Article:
Rookie Danish treasure hunter unearths 22 pieces of pre-Viking gold

Rookie Danish treasure hunter unearths 22 pieces of 1,500-year-old pre-Viking gold while trying out his new metal detector for the first time in his friend’s field

  • Ole Ginnerup Schytz discovered pre-Viking gold medallions that had been hidden for 1,500 
  • He was using a new metal detector he’d bought for the first time and had been out for a few hours when the device began to beep 
  • A local museum is calling it ‘one of the largest, richest and most beautiful gold treasures in Danish history’ 
  • Schytz continued to dig until he uncovered a total of 22 gold objects, weight nearly 1kg 

A Danish treasure hunter unearthed one of the largest-ever hauls of pre-Viking gold while trying out a metal detector. 

Ole Ginnerup Schytz discovered pre-Viking gold medallions that had been hidden for 1,500 years on a hunt around a former schoolmate’s house in Vindelev near the Danish city of Jelling.

The local museum is calling it ‘one of the largest, richest and most beautiful gold treasures in Danish history.’ 

A Danish treasure hunter scored a huge haul on his first attempt using his new metal detector

Ole Ginnerup Schytz discovered pre-Viking gold medallions that had been hidden for 1,500 years

While the discovery was made around six months ago, it had been kept a secret until now. 

Schytz said that he discovered the treasure by ‘pure luck.’

He was using a new metal detector he’d bought for the first time and had been out for a few hours when the device began to beep.   

After moving a bit of soil, he felt a small piece of bent metal between his fingers. 

Schytz was using a new metal detector he’d bought for the first time and had been out for a few hours when the device began to beep

‘It was full of smashes and mud,’ he told Denmark’s TV2. ‘I had no idea about it, so the only thing I could think of was that it looked like the lid on a can of sour herring.’

Schytz continued to dig until he uncovered a total of 22 gold objects, weight nearly 1kg. 

‘Denmark is 43,000 square kilometers, and then I happen to choose to put the detector exactly where this find was,’ he added. 

An excavation has been done at the site by archaeologists from the Danish Vejlemuseerne, in collaboration with the National Museum’s experts and with funds from the Palaces and Culture Agency. 

After moving a bit of soil, he felt a small piece of bent metal between his fingers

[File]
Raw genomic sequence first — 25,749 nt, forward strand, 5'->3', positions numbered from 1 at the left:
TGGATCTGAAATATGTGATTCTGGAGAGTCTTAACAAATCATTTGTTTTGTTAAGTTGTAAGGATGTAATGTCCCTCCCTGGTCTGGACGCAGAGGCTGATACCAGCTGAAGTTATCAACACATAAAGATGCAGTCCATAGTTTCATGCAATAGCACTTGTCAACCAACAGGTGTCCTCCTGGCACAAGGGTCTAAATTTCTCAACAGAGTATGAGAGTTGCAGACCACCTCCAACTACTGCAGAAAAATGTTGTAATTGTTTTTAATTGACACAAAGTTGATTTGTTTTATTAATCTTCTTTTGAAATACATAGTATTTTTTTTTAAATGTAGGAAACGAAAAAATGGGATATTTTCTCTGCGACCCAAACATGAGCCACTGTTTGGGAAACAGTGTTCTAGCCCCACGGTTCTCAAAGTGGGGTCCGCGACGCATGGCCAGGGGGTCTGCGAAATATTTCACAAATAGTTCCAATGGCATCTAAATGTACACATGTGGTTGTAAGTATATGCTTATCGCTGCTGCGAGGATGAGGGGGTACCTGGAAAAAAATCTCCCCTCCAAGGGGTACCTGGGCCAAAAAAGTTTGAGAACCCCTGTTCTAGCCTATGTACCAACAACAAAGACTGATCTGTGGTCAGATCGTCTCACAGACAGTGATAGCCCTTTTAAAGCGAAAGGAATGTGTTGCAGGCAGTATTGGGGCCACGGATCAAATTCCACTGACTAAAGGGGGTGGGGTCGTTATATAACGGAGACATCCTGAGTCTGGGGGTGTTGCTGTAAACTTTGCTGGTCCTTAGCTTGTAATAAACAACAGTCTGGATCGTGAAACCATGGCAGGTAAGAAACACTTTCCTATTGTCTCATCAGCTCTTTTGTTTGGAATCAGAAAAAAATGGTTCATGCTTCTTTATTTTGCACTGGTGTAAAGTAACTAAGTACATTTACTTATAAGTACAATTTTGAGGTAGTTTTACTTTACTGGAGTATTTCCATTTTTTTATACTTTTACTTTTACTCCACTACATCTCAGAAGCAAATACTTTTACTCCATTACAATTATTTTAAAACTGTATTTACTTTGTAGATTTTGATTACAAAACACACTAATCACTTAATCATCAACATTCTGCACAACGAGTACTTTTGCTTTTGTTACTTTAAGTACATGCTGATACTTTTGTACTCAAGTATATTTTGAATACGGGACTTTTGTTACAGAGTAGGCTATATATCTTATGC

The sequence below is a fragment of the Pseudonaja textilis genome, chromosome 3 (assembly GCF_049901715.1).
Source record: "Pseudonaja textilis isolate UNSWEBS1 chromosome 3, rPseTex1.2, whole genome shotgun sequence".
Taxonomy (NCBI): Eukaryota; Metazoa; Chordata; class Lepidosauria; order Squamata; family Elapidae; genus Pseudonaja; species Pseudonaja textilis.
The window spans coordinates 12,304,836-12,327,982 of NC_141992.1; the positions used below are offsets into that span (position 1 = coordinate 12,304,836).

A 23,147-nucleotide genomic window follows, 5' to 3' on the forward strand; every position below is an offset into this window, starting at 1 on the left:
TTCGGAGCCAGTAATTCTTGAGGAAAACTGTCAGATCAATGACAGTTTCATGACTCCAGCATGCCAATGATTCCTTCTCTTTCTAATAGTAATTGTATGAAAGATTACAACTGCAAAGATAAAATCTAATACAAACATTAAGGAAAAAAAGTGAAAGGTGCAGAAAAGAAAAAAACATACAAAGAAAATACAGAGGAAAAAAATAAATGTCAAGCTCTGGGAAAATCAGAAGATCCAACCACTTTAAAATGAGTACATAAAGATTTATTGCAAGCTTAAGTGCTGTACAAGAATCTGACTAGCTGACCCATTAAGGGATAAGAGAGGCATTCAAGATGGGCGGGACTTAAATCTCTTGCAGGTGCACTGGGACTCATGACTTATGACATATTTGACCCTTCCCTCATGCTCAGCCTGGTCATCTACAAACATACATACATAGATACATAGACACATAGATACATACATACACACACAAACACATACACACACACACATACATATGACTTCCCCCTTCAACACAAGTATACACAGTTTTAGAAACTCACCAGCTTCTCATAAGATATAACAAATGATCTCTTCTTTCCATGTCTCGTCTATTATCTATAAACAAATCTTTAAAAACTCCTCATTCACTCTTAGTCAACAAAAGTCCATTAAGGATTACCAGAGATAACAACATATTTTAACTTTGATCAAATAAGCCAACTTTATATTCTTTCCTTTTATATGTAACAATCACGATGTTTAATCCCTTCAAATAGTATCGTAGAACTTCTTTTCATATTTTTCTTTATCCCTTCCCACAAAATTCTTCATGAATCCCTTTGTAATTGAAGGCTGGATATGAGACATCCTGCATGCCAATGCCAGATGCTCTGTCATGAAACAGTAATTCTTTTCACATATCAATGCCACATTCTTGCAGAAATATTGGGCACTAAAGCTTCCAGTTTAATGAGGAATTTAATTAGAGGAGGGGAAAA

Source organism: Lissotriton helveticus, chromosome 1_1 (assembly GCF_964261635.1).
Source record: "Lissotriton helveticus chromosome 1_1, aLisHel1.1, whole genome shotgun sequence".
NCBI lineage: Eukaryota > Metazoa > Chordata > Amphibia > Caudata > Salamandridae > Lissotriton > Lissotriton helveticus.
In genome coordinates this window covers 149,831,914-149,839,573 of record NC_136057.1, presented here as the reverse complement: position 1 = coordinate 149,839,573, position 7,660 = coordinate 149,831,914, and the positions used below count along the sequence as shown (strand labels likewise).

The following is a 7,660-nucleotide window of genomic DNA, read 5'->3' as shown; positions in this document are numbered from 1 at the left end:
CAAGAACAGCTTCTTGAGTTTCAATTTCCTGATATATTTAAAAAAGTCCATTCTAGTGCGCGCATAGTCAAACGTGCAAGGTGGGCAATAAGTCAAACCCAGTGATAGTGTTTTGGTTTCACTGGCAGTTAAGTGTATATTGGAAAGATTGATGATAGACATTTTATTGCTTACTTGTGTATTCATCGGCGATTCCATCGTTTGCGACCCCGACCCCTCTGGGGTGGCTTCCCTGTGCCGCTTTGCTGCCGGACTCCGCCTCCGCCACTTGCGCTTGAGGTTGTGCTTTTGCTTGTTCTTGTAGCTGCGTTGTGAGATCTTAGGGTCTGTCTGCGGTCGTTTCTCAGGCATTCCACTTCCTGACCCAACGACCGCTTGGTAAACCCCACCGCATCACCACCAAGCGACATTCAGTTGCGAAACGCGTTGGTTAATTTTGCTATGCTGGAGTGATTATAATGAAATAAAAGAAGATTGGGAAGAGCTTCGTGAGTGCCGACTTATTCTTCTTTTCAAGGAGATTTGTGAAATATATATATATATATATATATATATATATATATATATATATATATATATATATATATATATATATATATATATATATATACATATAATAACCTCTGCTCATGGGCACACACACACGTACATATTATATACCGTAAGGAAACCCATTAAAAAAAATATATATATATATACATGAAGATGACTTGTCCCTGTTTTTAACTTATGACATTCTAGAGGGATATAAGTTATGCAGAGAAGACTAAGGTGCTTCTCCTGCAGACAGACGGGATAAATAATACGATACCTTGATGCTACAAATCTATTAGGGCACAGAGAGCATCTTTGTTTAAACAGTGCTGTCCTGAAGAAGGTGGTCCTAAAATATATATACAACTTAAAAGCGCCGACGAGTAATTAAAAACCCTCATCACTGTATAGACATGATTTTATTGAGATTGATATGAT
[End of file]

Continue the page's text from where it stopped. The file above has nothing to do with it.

Archaeologists found the treasure was buried in a longhouse in a village by one of the heads of the Danish clans about 1,500 years ago.  

Researchers suggest climate catastrophe back then caused the inhabitants of what was then Denmark to reject the old rulers and bury lots of gold during this very period to save it from enemies, or maybe to appease the gods. 

Inspectors say that the medallions clearly show how Norse mythology developed from Roman religion, culture and art.   

Schytz continued to dig until he uncovered a total of 22 gold objects, weight nearly 1kg 

These gold medallions — known as bracteates — were inspired by similar Roman jewelry with motifs of the Roman emperor Constantine, who was considered a god by his countrymen.  

They are beautifully decorated with early forms of writing and may have been worn by women for protection as people at the time believed gold came from the sun.

‘The Scandinavians have always been good at getting ideas from what they saw in foreign countries, and then turning it into something that suits them,’ said National Museum expert Peter Vang Petersen. 

These gold medallions — known as bracteates — were inspired by similar Roman jewelry with motifs of the Roman emperor Constantine

The museum says that many of the most important archaeological finds of recent decades have been unearthed by amateur detectorists. 

‘It is difficult to relate to the fact that it is almost as big as the [Golden Horns of Gallehus]. But I listen to the museum people,’ Schytz says, referencing the 2007 discovery of lost replicas of horns made of sheet gold dating back to the Iron Age. 

The collection is already on it’s way to the display cases. 

In less than six months, the treasure will be seen as part of the Vejlemuseerne’s large Viking exhibition, which opens on 3 February 2022. 

The Viking exhibition is made in collaboration with the nearby Moesgaard Museum, which also has an exhibition that reveals details of the Vikings’ travels to the east. 

In less than six months, the treasure will be seen as part of the Vejlemuseerne’s large Viking exhibition

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